However, Hartley's suspension and removal from the squad means there is a place available for either Luke Cowan-Dickie or Jamie George, assuming Webber's experience means he is included alongside first-choice Youngs.

England forwards coach Graham Rowntree is a fan of the promising 22-year-old Cowan-Dickie, who was named in the initial training squad.

But George - who has profited from Hartley's absence and was a Premiership winner with Saracens in May - could come from nowhere to make the 31.

Along with centre, this is perhaps the tightest call the England coaches will have to make.

Lock and back row - set in stone?

At lock, Joe Launchbury, Courtney Lawes and Geoff Parling will all make the squad, leaving a slot for Dave Attwood, George Kruis or - at a push - Nick Easter.

Attwood and Kruis formed a solid partnership at the start of the Six Nations and will both feature this weekend, while Easter may come into consideration with his ability to play both second row and number eight.

England head coach Stuart Lancaster has until the end of August to decide on his final squad
Lancaster has until the end of August to decide on his final squad

The only other man with similar versatility - Maro Itoje - didn't survive the first cut.

Five back-rowers will be named among the 17 forwards, and it's hard to look beyond James Haskell and Tom Wood alongside captain Chris Robshaw as the flankers, with Ben Morgan and Billy Vunipola the number eights.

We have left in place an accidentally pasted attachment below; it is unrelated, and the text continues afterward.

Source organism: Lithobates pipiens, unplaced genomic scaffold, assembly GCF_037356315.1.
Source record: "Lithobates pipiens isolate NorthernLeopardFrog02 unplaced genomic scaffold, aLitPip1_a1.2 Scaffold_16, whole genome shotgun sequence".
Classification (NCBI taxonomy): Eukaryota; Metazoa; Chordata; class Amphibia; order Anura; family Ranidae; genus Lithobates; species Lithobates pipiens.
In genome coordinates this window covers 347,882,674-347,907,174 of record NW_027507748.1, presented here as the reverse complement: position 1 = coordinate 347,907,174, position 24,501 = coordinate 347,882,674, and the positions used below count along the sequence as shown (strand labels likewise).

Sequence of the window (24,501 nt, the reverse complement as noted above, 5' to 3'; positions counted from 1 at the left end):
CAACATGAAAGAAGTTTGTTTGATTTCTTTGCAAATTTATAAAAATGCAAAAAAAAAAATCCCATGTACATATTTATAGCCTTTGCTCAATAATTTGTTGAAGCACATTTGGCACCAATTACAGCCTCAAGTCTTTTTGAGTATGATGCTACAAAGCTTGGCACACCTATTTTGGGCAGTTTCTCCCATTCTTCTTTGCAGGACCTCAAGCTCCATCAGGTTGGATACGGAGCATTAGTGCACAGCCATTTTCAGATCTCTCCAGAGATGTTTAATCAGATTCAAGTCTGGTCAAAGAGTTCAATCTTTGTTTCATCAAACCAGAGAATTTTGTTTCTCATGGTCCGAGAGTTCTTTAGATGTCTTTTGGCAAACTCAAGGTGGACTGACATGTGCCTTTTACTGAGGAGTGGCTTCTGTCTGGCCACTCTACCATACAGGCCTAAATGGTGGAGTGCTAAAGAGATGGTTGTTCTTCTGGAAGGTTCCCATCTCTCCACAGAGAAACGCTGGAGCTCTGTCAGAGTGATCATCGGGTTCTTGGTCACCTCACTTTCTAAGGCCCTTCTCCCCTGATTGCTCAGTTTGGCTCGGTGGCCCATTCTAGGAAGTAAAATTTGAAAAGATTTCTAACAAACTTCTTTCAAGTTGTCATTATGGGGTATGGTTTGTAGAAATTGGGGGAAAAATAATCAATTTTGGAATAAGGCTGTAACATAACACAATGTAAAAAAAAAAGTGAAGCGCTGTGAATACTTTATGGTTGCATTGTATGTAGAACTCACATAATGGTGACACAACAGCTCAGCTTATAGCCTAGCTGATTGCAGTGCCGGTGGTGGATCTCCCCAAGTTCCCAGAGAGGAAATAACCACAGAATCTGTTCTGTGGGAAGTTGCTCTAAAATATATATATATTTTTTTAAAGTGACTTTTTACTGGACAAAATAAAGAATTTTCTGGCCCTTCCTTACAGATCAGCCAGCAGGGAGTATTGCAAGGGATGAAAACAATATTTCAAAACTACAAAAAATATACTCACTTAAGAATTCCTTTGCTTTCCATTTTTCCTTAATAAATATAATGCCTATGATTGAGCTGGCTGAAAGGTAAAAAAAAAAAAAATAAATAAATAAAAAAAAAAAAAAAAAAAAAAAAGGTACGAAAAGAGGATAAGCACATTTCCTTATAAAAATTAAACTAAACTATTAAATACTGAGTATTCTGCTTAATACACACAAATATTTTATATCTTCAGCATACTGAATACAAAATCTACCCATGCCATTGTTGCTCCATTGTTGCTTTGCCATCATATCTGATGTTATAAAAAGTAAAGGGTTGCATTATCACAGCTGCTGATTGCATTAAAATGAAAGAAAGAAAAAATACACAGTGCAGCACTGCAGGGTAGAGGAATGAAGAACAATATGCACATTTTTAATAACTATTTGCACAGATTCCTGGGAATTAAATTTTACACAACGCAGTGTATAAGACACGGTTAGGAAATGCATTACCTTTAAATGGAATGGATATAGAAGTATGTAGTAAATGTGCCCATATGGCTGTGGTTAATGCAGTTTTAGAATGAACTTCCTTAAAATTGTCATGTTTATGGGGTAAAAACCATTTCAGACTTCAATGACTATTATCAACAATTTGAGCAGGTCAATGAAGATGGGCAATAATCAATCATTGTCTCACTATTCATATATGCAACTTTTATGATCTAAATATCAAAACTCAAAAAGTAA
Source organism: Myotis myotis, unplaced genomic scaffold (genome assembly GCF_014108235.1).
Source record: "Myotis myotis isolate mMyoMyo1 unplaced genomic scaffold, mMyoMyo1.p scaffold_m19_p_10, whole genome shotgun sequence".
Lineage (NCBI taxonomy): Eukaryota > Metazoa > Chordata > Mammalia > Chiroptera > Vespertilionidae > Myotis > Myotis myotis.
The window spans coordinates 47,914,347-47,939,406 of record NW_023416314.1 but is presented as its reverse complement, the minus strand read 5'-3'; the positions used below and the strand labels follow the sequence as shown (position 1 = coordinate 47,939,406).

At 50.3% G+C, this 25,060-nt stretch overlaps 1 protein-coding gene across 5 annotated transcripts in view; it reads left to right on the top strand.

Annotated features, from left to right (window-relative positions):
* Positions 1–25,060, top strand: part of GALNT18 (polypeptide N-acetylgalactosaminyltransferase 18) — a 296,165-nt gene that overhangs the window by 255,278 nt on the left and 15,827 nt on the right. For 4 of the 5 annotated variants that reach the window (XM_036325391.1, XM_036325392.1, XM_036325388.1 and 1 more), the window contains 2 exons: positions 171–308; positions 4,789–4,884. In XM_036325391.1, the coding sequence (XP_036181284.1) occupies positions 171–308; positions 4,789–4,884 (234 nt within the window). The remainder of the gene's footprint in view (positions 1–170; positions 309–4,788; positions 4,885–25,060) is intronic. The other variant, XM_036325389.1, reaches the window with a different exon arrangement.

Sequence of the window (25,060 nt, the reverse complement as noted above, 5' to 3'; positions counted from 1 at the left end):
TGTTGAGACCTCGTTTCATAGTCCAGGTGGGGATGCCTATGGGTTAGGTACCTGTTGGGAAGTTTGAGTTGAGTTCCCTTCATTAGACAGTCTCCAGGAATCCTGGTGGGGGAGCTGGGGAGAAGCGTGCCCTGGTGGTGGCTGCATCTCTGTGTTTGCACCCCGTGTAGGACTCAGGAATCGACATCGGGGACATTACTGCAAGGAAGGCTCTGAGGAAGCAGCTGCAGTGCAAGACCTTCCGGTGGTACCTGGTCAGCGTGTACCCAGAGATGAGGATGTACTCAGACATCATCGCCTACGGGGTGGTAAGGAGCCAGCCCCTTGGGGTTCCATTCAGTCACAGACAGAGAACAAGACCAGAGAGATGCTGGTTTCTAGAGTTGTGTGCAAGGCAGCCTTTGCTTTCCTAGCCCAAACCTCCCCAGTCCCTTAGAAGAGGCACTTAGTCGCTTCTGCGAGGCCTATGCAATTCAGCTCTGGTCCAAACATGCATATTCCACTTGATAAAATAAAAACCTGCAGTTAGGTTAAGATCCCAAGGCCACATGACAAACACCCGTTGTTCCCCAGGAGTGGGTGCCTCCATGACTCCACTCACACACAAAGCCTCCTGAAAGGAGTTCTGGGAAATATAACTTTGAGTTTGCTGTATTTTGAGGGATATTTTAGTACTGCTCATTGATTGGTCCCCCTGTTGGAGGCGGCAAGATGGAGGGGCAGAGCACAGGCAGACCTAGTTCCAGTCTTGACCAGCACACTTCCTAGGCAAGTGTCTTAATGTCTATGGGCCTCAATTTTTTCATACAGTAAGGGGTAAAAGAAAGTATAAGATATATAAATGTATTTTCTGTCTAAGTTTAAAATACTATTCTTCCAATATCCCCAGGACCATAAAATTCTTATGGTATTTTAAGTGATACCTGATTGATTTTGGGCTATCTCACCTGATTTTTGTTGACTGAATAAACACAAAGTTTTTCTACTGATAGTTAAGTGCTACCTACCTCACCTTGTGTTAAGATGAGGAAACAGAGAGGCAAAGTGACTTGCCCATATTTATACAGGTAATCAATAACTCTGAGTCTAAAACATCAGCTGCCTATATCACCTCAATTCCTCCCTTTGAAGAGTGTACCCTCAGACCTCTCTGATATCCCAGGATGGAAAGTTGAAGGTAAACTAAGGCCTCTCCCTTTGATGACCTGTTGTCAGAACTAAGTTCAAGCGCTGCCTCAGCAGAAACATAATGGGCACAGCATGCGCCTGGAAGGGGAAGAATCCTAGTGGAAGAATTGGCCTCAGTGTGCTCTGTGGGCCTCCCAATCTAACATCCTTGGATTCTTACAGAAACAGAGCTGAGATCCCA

One man who has an outside chance of forcing his way in is Northampton's Calum Clark, who makes his England debut on Saturday.

Backs and the Burgess conundrum

The choices at half-back are fairly straightforward. Ben Youngs, Richard Wigglesworth and Danny Care will be the three scrum-halves, injury permitting, with George Ford and Owen Farrell the fly-halves.

This is where it gets complicated.

Lancaster will almost certainly name all three of the wingers left in the squad - Jonny May, Jack Nowell and Anthony Watson - along with the two full-backs, Mike Brown and Alex Goode.

This leaves four centre spots free among the 14 backs, two of which will be Brad Barritt and Jonathan Joseph.